Saturday September 18, 2021

Up in the air

August 03, 2021

LAHORE: The apex tax agency’s performance has been overshadowed by the failings in other economic indicators, fueling economic uncertainties.

That the Federal Board of Revenue (FBR) collected Rs410 billion tax revenues in July –Rs68 billion above the target is a good news. The continuous decline of rupee is a bad news. The surge in current account deficit is a worrying development. Inability to control inflation is taxing poor.

One must commend the efforts of FBR that found a way to increase revenues despite eliminating or reducing duties on over 4,000 industrial raw materials. The increase though still is based on exceptionally revenues collected at the import stage.

In fact the import based revenues are higher than revenues collected from domestic economic activities. Sales tax collection from domestic players also increased 25 percent. This depicts increased economic activities. The decline in income tax collection puts a question mark on the performance of Inland Revenue department as increased economic activities should have resulted in higher income tax collection as well.

Depreciation of Pakistani currency is always worrisome for businesses and public. Latest data indicates rupee shed 3.1 percent of its value against the US dollar in the interbank market last month.

The rupee lost 54 paisas against the greenback and closed at Rs162.43 to the dollar on Friday as compared to Rs161.88 a day earlier. In the inter-bank market it has already breached the Rs163 barrier. The currency market reacted to sharp increase in current account deficit in June 2021.

The current account deficit is likely to further widen evident from the record revenue collection at import stage. In June total import bill breached $6 billion barrier for the first time in our history. The imports in July are likely to be higher. This means the pressure on rupee would further increase. Let us hope the exports maintain their growth and remittances remain stable.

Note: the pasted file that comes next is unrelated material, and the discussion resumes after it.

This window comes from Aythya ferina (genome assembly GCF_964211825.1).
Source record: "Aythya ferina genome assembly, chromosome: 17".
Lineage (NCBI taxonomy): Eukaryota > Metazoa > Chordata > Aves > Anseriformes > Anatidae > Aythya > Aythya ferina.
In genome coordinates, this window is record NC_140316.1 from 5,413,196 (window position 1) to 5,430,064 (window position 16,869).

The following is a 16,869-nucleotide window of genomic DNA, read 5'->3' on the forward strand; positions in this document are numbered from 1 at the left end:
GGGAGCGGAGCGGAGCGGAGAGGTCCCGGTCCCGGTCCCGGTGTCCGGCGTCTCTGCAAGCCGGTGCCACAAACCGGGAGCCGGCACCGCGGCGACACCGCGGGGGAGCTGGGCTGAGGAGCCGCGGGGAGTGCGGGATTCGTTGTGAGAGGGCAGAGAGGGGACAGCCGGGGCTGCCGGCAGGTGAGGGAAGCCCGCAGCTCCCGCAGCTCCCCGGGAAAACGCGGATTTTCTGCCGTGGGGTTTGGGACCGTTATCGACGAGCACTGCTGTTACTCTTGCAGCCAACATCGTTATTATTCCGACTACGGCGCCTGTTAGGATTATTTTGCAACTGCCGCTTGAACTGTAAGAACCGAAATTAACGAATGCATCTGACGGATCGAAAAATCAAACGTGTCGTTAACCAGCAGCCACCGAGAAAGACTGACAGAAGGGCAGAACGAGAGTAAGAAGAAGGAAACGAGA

Otherwise the pressure on rupee would be unbearable. Rupee has also been witnessing pressure in the post-budget period on account of rising imports led partly by higher commodity prices and machinery. The rupee depreciation in July alone has added additional Rs1,100 billion in external debts (taken in dollars).

The Roshan Pakistan Account may withhold remittances and pay their families from the profit that would be 3 percent higher in local currency. Going forward the economy would be in uncertain territory. The inflation is likely to go up. Imports would become more expensive as will be local products based on imports. The so called engineered stabilisation would evaporate in no time. Economy is a package in which all factors have to be managed prudently. The FBR has performed better than expectation but we should not forget we are operating with huge fiscal deficit. Some improvement in revenues would minutely reduce the deficit.

The slippage in direct taxes should be taken seriously. We would remain in dire straits unless we increased our tax base substantially. The current increase in revenues was from the already registered taxpayers. Tax evaders still move freely.

The central bank is delaying the increase in policy rates on one pretext or the other even at the risk of rupee stability. This cannot go on indefinitely. The central bank should act now to avoid drastic measures few months later. The economy can absorb policy rate increase of 0.5 percent quarterly but it would not be in a position to bear a policy rate increase of 2 percent six to nine months later. That is if the things remain moving in the current direction.

Increasing petroleum rates in the global market are beyond governments’ control. But the state failed to act in time when the rates were increasing. The OGRA summaries for fortnightly increases in petroleum rates were vetoed for long. Ultimately the government was forced to increase petrol rate by hefty Rs5.40/liter three fortnight back.

Now it is regularly increasing the rates every fortnight. The rulers must understand they cannot take public appeasing measures in areas where the rates are determined outside its jurisdiction. It can forgo petroleum levies but cannot afford to sell it below cost.

Absence of provincial coordination is adding to the woes of the federal government particularly in Sindh that is the hub of industrial and commercial activities. The issue should be resolved on give-and-take basis through negotiations.